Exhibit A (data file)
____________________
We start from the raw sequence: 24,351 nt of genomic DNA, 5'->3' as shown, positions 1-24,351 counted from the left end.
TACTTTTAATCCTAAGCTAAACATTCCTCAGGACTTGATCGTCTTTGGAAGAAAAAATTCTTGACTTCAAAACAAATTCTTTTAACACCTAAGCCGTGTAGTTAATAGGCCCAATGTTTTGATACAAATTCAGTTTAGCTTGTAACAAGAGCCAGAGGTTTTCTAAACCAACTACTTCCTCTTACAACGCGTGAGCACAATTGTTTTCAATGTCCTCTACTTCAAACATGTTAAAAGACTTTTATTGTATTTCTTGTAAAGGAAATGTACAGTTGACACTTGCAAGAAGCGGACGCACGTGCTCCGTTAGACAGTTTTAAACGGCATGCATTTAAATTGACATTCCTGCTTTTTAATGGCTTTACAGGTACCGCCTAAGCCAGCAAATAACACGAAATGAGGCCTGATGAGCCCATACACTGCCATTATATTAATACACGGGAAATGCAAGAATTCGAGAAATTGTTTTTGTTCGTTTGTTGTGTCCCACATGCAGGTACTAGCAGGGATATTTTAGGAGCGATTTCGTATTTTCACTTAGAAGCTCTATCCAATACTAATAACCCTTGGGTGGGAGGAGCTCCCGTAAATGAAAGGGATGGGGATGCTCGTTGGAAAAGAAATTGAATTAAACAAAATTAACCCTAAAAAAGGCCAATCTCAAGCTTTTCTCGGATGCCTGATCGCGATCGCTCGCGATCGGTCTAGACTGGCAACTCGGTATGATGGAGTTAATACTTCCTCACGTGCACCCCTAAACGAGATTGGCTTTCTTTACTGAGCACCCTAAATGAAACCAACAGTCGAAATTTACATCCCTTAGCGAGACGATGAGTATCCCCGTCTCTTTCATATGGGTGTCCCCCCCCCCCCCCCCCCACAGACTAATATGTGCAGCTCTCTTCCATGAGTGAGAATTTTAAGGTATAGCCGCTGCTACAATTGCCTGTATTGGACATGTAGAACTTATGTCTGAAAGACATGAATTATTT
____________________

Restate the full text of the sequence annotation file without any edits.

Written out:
We start from the raw sequence: 24,351 nt of genomic DNA, 5'->3' as shown, positions 1-24,351 counted from the left end.
TACTTTTAATCCTAAGCTAAACATTCCTCAGGACTTGATCGTCTTTGGAAGAAAAAATTCTTGACTTCAAAACAAATTCTTTTAACACCTAAGCCGTGTAGTTAATAGGCCCAATGTTTTGATACAAATTCAGTTTAGCTTGTAACAAGAGCCAGAGGTTTTCTAAACCAACTACTTCCTCTTACAACGCGTGAGCACAATTGTTTTCAATGTCCTCTACTTCAAACATGTTAAAAGACTTTTATTGTATTTCTTGTAAAGGAAATGTACAGTTGACACTTGCAAGAAGCGGACGCACGTGCTCCGTTAGACAGTTTTAAACGGCATGCATTTAAATTGACATTCCTGCTTTTTAATGGCTTTACAGGTACCGCCTAAGCCAGCAAATAACACGAAATGAGGCCTGATGAGCCCATACACTGCCATTATATTAATACACGGGAAATGCAAGAATTCGAGAAATTGTTTTTGTTCGTTTGTTGTGTCCCACATGCAGGTACTAGCAGGGATATTTTAGGAGCGATTTCGTATTTTCACTTAGAAGCTCTATCCAATACTAATAACCCTTGGGTGGGAGGAGCTCCCGTAAATGAAAGGGATGGGGATGCTCGTTGGAAAAGAAATTGAATTAAACAAAATTAACCCTAAAAAAGGCCAATCTCAAGCTTTTCTCGGATGCCTGATCGCGATCGCTCGCGATCGGTCTAGACTGGCAACTCGGTATGATGGAGTTAATACTTCCTCACGTGCACCCCTAAACGAGATTGGCTTTCTTTACTGAGCACCCTAAATGAAACCAACAGTCGAAATTTACATCCCTTAGCGAGACGATGAGTATCCCCGTCTCTTTCATATGGGTGTCCCCCCCCCCCCCCCCCCACAGACTAATATGTGCAGCTCTCTTCCATGAGTGAGAATTTTAAGGTATAGCCGCTGCTACAATTGCCTGTATTGGACATGTAGAACTTATGTCTGAAAGACATGAATTATTT